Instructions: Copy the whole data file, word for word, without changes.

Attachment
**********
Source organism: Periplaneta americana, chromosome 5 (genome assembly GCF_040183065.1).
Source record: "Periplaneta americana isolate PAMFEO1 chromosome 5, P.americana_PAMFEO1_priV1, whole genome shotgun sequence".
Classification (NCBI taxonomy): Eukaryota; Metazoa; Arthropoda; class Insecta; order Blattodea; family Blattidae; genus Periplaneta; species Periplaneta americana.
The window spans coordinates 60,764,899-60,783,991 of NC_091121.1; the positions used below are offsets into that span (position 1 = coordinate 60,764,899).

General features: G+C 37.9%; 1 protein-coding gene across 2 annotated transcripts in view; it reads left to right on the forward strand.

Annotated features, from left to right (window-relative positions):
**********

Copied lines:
Source organism: Periplaneta americana, chromosome 5 (genome assembly GCF_040183065.1).
Source record: "Periplaneta americana isolate PAMFEO1 chromosome 5, P.americana_PAMFEO1_priV1, whole genome shotgun sequence".
Classification (NCBI taxonomy): Eukaryota; Metazoa; Arthropoda; class Insecta; order Blattodea; family Blattidae; genus Periplaneta; species Periplaneta americana.
The window spans coordinates 60,764,899-60,783,991 of NC_091121.1; the positions used below are offsets into that span (position 1 = coordinate 60,764,899).

General features: G+C 37.9%; 1 protein-coding gene across 2 annotated transcripts in view; it reads left to right on the forward strand.

Annotated features, from left to right (window-relative positions):